A similar aim is being pursued by a different method in Braintree. An internet link will bring together health information that can then be accessed from a range of locations: social services, housing offices and health visitors. Local consultation is being taken seriously. The public are being consulted through the use of village appraisals and a partnership board has been set up. The promotion of social inclusion is, of course, a key concern of the Government, and is a key element of our e-Government strategy. That scheme shows how rural isolation can be attacked through IT developments.

In Stoke-on-Trent, the council, police service and the national health service are working together to provide better access to public information and improved information flows between public services, including the voluntary sector. New information kiosks will be located in different public service bodies. Improved links between health and social services departments will allow direct referrals, with relevant information being provided by general practitioners to social services and from hospitals to social services on discharge. A similar scheme is being established in Thurrock—also in Essex— between social services and the NHS trusts.

Mr. Jack: The Minister is giving the Committee a description of the projects that are part of the scheme. Will he tell the Committee whether that description is a requirement of section 88B(5) of the Local Government Finance Act 1988, which determines the nature of the report before the Committee?

Mr. Hutton: I thought that it might be helpful for the Committee to have this information. I have no idea what the answer to that question is regarding section 88B(5) of the Local Government Finance Act 1988. The right hon. Gentleman has probably been involved in several special grant reports, possibly more than I have, although I seem to spend considerable time on them. All the reports with which I have been involved have attempted to explain aspects of the grants that are to be approved. I know that the right hon. Gentleman takes his scrutiny responsibilities seriously and spends a great deal of time scrutinising the Executive—a useful pastime for him. I hope that the Committee is mindful of its responsibilities. It will want to know how the money will be spent.

In Harrow, an overarching information technology scheme will embrace all health and social care, including primary care groups and the voluntary sector. Local agencies will use the new intranet to streamline information to support planning requirements across health and social care, in particular health improvement programmes and joint investment plans. All those schemes reflect key e-Government objectives of making better use of information and ensuring that Government services are more accessible to the public.

Some of the schemes that we have supported build on innovative work developed locally by social services and NHS partners. NHS Direct is already up and running in most of England and Wales, and that service is being built on in Hampshire, with the establishment of Social Services Direct. It will offer a 24-hour social care inquiry, information, referral and response service. It will also be linked with NHS Direct to transfer calls and send information between the two organisations. The invest to save budget funding will also allow social services to test the feasibility of extending electronic links to other public bodies, in particular to the police.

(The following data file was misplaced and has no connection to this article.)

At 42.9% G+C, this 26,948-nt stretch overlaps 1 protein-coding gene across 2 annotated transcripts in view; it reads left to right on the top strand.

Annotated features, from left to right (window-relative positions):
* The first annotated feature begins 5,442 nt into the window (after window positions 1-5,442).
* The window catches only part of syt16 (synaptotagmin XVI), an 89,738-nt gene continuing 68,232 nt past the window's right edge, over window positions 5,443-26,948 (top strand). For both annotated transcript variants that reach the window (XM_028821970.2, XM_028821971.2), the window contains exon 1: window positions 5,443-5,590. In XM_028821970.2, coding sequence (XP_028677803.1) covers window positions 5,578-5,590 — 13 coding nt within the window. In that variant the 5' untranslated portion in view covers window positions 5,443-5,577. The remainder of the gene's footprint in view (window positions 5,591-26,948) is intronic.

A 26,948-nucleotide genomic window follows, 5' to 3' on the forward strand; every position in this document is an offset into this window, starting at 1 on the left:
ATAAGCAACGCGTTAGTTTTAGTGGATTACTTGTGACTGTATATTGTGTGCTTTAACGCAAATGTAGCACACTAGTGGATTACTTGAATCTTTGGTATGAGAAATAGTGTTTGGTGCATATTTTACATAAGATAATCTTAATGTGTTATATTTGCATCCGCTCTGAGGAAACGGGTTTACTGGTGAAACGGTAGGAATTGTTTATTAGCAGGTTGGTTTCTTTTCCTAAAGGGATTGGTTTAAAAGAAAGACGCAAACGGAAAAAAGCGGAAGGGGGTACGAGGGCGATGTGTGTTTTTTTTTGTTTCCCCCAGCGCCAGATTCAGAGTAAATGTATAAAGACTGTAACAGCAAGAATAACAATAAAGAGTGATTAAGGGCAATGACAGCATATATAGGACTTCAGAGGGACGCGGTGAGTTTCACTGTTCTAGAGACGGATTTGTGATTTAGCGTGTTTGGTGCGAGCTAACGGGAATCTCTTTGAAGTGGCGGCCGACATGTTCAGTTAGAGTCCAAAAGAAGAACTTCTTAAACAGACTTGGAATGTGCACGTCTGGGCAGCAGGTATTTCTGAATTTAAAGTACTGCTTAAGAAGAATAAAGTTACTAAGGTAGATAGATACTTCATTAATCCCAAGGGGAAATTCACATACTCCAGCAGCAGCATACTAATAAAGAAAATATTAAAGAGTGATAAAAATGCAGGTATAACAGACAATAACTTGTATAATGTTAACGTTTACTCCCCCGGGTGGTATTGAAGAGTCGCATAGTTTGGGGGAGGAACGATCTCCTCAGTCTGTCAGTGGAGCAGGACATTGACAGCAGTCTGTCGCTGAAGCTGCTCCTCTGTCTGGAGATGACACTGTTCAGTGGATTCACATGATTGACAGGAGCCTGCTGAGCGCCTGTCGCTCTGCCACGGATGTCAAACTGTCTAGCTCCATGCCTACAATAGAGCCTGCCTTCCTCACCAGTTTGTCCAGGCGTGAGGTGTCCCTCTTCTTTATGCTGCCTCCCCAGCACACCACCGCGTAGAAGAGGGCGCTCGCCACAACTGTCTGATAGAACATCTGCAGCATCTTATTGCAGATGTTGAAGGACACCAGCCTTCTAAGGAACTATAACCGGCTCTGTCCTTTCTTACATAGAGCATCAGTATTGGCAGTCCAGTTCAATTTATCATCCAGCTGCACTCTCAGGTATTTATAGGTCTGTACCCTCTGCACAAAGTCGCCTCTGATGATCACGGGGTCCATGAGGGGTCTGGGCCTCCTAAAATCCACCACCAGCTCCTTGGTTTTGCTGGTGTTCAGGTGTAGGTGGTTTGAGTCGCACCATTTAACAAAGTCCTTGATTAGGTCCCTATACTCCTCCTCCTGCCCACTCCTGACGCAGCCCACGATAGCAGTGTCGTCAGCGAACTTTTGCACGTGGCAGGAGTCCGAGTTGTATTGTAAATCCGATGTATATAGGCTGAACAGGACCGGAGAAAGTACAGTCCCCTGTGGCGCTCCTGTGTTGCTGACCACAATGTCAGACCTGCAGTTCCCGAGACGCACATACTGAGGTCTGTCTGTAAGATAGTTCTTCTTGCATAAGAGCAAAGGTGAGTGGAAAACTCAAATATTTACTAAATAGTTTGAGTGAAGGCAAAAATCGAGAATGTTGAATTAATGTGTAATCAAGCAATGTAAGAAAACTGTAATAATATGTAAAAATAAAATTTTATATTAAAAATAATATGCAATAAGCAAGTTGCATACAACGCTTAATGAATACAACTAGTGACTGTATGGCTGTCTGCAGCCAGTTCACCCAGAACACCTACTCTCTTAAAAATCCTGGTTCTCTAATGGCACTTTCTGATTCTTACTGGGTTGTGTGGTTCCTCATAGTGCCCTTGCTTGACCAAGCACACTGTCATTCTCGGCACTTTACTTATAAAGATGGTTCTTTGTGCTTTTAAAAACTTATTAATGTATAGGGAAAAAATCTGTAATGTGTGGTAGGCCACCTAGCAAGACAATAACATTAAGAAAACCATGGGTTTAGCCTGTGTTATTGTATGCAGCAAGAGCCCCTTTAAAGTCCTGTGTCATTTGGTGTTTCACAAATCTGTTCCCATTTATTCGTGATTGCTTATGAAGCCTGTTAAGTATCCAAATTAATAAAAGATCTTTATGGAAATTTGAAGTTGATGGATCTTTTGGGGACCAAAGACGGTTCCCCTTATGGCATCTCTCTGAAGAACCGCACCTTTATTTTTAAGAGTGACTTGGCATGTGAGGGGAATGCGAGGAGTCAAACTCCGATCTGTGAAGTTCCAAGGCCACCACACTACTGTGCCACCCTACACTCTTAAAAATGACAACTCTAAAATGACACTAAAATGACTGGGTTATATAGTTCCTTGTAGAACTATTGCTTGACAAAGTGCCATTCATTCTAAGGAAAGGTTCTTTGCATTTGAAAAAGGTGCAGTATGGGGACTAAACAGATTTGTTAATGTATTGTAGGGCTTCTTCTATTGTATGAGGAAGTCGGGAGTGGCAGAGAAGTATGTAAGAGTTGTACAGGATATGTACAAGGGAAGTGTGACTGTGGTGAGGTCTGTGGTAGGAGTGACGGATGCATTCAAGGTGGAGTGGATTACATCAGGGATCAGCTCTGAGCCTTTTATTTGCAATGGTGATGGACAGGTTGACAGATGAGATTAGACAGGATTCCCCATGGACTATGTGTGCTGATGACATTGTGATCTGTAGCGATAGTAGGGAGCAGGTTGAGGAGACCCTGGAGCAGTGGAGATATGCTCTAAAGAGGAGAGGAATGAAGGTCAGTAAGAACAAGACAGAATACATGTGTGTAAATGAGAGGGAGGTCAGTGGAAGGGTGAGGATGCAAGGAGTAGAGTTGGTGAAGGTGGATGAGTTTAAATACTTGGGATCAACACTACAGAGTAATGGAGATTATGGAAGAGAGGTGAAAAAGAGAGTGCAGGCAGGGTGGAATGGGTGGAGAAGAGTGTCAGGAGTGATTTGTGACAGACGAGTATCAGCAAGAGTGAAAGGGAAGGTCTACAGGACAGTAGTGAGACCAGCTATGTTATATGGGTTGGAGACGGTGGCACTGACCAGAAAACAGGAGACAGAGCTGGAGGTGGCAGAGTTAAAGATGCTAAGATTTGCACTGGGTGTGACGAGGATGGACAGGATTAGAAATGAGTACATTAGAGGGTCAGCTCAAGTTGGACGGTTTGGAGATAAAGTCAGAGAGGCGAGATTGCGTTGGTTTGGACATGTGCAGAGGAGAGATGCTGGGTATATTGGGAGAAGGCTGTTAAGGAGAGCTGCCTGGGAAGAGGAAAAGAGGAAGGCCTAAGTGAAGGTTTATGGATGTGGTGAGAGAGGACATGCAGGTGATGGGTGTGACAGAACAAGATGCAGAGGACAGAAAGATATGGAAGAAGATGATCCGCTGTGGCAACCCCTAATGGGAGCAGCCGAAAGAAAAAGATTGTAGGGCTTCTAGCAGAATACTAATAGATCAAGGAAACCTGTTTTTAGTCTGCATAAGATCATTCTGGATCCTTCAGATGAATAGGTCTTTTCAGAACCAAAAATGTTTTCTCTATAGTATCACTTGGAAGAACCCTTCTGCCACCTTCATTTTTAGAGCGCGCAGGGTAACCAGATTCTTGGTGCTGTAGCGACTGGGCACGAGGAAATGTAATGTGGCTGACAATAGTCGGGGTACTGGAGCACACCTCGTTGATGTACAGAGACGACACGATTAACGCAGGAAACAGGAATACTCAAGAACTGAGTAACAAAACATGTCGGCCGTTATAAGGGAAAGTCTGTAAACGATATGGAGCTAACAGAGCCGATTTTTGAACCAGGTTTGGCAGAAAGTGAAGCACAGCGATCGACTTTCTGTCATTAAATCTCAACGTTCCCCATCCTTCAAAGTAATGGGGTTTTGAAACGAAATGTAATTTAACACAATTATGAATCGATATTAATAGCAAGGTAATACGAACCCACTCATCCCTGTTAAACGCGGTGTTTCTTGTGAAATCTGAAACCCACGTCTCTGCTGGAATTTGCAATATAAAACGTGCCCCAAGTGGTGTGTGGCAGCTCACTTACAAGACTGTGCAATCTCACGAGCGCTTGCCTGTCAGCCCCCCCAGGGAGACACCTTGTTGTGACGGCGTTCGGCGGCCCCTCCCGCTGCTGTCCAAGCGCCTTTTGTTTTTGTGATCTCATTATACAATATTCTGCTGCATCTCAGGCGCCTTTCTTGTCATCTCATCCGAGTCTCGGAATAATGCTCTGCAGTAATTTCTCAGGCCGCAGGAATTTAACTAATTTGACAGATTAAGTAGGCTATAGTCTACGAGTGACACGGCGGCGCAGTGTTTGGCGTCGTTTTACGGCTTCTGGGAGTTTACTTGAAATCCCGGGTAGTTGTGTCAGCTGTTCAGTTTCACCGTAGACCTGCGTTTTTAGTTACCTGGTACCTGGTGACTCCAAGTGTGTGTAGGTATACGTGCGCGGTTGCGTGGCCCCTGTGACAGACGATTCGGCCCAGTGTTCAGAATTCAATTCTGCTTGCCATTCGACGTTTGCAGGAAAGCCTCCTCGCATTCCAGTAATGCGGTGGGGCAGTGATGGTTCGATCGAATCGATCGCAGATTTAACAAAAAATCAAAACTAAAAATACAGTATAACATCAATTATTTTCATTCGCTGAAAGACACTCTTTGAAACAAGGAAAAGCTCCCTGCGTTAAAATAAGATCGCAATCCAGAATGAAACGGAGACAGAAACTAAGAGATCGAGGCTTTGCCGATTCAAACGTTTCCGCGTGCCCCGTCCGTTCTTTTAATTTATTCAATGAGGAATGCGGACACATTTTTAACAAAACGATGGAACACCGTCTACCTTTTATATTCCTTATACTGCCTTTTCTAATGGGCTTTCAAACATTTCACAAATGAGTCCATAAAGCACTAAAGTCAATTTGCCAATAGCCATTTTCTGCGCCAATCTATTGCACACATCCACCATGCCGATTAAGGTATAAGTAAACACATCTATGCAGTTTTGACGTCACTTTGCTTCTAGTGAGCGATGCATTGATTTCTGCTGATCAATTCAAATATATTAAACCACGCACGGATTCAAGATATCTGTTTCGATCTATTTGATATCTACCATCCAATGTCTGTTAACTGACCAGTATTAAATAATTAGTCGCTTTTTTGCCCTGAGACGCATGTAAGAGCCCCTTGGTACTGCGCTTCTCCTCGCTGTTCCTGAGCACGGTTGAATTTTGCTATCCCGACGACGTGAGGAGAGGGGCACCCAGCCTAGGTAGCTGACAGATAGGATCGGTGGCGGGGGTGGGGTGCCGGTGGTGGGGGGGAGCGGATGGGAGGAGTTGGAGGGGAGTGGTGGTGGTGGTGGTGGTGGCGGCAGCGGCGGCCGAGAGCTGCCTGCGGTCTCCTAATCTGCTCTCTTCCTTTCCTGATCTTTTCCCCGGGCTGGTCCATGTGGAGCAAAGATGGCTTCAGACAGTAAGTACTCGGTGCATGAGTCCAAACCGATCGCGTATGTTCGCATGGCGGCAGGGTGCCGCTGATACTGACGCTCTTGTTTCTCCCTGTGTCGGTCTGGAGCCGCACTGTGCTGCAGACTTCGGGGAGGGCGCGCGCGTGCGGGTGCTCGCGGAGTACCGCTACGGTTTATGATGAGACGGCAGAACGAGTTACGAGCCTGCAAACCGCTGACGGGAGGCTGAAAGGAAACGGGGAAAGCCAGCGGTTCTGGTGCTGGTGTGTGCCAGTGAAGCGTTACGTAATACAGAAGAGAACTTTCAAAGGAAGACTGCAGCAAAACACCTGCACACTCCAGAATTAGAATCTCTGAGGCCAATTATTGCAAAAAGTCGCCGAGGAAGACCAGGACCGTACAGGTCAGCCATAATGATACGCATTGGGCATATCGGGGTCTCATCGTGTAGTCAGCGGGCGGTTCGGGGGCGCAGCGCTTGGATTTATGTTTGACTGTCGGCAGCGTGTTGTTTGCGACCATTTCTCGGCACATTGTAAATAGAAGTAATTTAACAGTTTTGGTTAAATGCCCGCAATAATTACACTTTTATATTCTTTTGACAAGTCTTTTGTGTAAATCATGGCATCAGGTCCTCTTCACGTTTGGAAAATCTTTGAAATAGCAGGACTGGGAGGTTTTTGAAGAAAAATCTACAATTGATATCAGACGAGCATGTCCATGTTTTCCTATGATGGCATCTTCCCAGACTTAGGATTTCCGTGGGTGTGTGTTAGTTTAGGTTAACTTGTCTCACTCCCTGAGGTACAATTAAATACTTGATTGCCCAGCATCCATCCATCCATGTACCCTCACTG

In Kirklees, mental health services are being integrated across health and social care, and invest to save funding is being used to extend information links across those services. Over the years, report after report on the treatment of individual patients by mental health services has found that statutory agencies are failing to communicate the right information quickly to the right part of the service. That scheme will link NHS Direct and the out-of-hours GP service to the existing integrated health and social care mental health database to ensure that the system has comprehensive information on any patient, wherever they choose to access services.

Another catalyst for change has been the new flexibilities introduced in last year's Health Act. We said that we would give the NHS and social services new tools to make joint working the norm rather than the exception. We have backed that up with new money for the NHS and social care. Both mental health and learning disabilities feature in the scheme in Barnsley, where single personal records and a common information system will support integrated care pathways across health and social care. Invest to save funding is being used on project management and network upgrades to support service integration in respect of mental health, learning disability, older people, disability and children. The project aims to save money by integrating local information systems, but it also takes into account the impact on organisations, staff and users of new technology. The reference group for this project is composed of users, their families and those who provide the service, from both the voluntary and the statutory sector. The Government need to think more about the impact of technology on working lives and the user experience, and I expect the Barnsley approach to produce useful messages from which we can all learn.